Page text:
The tail end of a late-summer tropical storm swings up over Nova Scotia, walloping the small coastal town of Western Shore with wind and rain, and shrouding the 360 islands of Mahone Bay with thick cloud and fog. When the fog recedes, I can just see Oak Island and the 200-metre causeway that connects it to the mainland. It creeps back a few minutes later and blankets the island like a game of Memory. Your task is to remember where everything was when you last saw it.
Dan Blankenship moved here almost fifty years ago, after reading an article in Reader’s Digest that described Oak Island as “the scene of a baffling whodunit that has defied solution for almost two centuries.” He left his contracting business in Miami and moved north, hell-bent on being the man who would solve it all. His wife, now deceased, and their son, David, joined him a few years later. Today, at ninety-one, he lives in a modest three-bedroom house on the island, alone now, with little to show for his half-century effort.
The legends go back to 1795, when three teenage boys dug into a depression in the ground, next to an oak tree with a suspicious piece of fishing tackle dangling from a branch. They hit what they thought was a man-made log platform, removed it, and kept digging. They hit another platform. At about thirty metres, the pit filled with water—booby trapped, they surmised. There must be something down there, something big. Word spread; theories flew. Captain Kidd’s treasure, surely. The Holy Grail, perhaps. Marie Antoinette’s jewels, Shakespeare’s manuscripts, the Knights Templar’s treasures, you name it: someone, at some point, has believed it was buried on Oak Island.
Since then, the hunt has persisted with few interruptions, carried out by a long succession of self-assured risk takers with shared delusions of grandeur, each convinced that he holds the key to the mystery. Just as one treasure hunter loses his money, his wits, or, in the worst of cases, his life, another has already jockeyed his way in to take the reins, confident that, no, really, I will solve this.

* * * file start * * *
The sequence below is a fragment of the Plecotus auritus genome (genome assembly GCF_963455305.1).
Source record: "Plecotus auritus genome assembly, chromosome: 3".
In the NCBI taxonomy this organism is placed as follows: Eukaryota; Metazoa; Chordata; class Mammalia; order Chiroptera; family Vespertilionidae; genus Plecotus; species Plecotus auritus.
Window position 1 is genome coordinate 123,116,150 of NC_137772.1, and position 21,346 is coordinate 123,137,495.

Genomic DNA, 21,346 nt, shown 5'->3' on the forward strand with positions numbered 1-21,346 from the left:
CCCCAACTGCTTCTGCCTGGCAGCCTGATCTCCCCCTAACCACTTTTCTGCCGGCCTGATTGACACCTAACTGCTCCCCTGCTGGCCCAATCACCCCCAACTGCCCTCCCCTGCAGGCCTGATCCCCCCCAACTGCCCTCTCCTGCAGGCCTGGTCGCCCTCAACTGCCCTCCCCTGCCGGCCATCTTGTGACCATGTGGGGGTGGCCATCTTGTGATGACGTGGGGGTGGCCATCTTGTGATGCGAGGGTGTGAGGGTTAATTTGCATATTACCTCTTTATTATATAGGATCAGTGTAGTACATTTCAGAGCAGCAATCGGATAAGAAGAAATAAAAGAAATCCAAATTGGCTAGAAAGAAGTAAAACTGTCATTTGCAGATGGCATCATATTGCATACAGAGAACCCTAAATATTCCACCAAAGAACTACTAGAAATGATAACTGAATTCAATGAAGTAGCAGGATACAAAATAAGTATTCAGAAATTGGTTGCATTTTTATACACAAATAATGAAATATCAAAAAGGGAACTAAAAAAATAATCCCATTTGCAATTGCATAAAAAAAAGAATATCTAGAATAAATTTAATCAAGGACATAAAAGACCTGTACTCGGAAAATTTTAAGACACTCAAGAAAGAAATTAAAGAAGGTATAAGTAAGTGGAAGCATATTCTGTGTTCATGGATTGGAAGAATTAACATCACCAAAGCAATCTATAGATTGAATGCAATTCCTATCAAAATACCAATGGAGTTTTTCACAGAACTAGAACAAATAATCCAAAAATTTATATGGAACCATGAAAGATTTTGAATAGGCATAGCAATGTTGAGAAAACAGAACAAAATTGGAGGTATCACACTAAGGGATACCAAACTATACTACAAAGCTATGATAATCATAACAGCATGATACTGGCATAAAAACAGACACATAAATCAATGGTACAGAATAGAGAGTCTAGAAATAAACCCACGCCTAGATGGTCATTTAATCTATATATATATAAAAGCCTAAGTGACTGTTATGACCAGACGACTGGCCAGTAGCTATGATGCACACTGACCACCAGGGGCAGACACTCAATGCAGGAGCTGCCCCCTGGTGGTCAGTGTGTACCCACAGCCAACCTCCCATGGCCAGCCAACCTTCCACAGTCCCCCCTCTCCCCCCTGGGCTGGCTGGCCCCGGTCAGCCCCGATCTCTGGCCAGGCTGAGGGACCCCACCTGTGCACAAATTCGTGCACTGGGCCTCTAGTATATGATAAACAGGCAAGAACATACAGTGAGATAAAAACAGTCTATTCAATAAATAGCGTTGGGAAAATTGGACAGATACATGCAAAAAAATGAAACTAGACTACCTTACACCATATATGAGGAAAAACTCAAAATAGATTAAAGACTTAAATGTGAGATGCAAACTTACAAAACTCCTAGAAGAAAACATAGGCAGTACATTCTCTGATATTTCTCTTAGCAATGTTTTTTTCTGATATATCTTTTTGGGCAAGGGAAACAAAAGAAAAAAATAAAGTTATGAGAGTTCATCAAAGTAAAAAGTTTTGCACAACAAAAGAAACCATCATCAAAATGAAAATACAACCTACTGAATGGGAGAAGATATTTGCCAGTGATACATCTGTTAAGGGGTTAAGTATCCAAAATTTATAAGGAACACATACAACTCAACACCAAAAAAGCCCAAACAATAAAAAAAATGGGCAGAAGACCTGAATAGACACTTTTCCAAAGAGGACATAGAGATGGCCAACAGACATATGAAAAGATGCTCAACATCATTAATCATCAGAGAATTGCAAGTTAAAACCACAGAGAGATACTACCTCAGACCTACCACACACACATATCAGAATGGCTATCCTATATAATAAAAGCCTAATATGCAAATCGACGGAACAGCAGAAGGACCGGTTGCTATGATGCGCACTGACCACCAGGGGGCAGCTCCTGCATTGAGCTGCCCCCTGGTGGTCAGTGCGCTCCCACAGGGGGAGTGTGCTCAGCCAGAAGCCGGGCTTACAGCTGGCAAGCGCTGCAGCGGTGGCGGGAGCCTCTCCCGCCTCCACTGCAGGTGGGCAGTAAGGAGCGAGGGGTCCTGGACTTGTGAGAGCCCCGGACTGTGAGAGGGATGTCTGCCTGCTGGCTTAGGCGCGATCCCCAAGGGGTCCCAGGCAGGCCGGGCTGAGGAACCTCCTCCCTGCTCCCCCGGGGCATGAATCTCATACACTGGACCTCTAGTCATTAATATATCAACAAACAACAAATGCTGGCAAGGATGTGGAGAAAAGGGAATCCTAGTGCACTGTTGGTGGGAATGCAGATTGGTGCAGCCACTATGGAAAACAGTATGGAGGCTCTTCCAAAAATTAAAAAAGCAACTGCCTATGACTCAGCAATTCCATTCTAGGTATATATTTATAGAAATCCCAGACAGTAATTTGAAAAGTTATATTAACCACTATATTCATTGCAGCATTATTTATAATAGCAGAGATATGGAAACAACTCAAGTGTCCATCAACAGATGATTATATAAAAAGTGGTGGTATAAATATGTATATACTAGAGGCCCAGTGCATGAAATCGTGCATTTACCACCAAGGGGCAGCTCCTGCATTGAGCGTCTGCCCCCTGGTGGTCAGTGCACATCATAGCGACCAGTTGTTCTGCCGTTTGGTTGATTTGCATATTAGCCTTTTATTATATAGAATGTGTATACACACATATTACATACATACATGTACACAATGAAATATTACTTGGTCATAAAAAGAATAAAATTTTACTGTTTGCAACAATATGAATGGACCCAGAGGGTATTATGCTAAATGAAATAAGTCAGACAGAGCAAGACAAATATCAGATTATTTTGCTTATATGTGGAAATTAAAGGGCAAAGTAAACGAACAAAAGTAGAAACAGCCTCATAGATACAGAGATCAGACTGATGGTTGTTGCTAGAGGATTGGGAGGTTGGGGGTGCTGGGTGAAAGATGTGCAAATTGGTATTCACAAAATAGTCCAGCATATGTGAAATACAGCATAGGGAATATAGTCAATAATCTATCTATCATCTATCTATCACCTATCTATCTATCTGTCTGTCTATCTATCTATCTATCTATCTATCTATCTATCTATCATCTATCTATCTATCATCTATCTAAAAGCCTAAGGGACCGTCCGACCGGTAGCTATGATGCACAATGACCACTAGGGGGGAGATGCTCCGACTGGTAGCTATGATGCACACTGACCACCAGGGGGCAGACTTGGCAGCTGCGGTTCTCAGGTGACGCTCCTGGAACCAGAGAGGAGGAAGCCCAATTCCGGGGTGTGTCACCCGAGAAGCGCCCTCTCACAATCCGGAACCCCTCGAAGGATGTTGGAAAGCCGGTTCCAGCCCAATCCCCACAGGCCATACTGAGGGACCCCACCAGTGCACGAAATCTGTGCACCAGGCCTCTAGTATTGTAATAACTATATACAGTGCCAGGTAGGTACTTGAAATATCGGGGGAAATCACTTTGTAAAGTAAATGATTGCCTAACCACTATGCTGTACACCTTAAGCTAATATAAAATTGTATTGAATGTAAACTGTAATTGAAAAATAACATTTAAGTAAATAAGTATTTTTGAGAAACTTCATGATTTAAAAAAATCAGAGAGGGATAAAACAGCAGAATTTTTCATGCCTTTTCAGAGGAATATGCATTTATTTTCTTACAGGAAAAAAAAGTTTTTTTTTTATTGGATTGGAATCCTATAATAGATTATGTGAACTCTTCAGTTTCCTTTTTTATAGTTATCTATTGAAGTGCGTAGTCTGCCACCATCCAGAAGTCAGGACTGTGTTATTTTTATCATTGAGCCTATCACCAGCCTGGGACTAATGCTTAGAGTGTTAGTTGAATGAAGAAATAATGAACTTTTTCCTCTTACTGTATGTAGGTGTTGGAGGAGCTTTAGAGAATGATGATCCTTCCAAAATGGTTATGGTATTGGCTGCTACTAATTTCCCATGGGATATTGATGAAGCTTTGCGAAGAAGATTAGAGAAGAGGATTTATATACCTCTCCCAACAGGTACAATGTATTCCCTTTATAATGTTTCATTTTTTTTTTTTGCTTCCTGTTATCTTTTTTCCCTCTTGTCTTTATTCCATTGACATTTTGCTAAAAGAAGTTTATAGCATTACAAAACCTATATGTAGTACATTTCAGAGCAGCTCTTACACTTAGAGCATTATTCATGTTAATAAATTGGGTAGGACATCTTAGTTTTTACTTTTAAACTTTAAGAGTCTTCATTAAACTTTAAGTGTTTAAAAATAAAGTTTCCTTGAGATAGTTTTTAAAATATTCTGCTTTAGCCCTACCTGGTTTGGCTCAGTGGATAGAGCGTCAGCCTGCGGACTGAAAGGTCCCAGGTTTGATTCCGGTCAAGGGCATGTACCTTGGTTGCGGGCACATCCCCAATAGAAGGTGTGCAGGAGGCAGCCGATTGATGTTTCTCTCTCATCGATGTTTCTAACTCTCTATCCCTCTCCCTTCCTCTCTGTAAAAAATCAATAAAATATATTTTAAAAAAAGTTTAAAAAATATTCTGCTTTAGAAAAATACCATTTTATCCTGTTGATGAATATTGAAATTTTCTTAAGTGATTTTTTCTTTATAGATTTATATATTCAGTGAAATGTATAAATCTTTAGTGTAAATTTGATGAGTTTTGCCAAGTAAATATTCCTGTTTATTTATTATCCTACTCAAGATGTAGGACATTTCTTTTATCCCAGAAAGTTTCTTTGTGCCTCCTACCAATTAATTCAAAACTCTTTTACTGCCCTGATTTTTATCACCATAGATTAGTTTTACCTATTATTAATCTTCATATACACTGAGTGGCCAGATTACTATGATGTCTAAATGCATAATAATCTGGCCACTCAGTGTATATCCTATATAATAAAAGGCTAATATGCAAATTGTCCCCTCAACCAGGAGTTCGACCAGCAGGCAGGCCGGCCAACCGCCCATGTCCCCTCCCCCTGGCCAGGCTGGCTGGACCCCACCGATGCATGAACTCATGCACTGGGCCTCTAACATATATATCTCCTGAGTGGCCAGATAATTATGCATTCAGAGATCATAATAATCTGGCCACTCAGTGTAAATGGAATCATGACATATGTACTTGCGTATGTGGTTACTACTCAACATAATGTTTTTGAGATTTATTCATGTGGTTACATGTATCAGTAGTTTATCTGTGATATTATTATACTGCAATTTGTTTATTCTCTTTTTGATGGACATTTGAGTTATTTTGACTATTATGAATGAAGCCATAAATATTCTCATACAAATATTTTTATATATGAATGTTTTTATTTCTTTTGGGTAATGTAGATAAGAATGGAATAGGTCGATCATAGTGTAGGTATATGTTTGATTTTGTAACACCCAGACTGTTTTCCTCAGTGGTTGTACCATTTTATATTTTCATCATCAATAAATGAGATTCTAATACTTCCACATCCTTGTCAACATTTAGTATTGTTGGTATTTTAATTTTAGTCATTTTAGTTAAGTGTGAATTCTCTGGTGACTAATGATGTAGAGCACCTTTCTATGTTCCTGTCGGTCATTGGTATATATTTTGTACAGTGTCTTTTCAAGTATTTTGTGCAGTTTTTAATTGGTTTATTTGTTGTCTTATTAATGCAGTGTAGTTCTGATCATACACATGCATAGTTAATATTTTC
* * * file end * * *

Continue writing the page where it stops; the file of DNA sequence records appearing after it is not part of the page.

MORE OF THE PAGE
When Blankenship arrived in 1965, he started digging with Robert Dunfield, a geologist from California who had taken over from Robert Restall, a former motorcycle daredevil who made his tragic exit when he, his son Robert Jr., and two other diggers fell into a shaft, got knocked unconscious by carbon monoxide fumes from a nearby generator, and drowned.
For forty years, Blankenship hunted with another partner, David Tobias, until Tobias backed out a decade ago. Then two brothers from Michigan pounced. Rick Lagina, a retired US Postal Service worker, and Marty, an engineer in the oil and gas industry, had read the same Reader’s Digest article in 1965 when they were kids. In 2006, they heard that a 50 percent stake in the hunt was up for sale. The brothers decided that this was their chance. Up they went to Oak Island.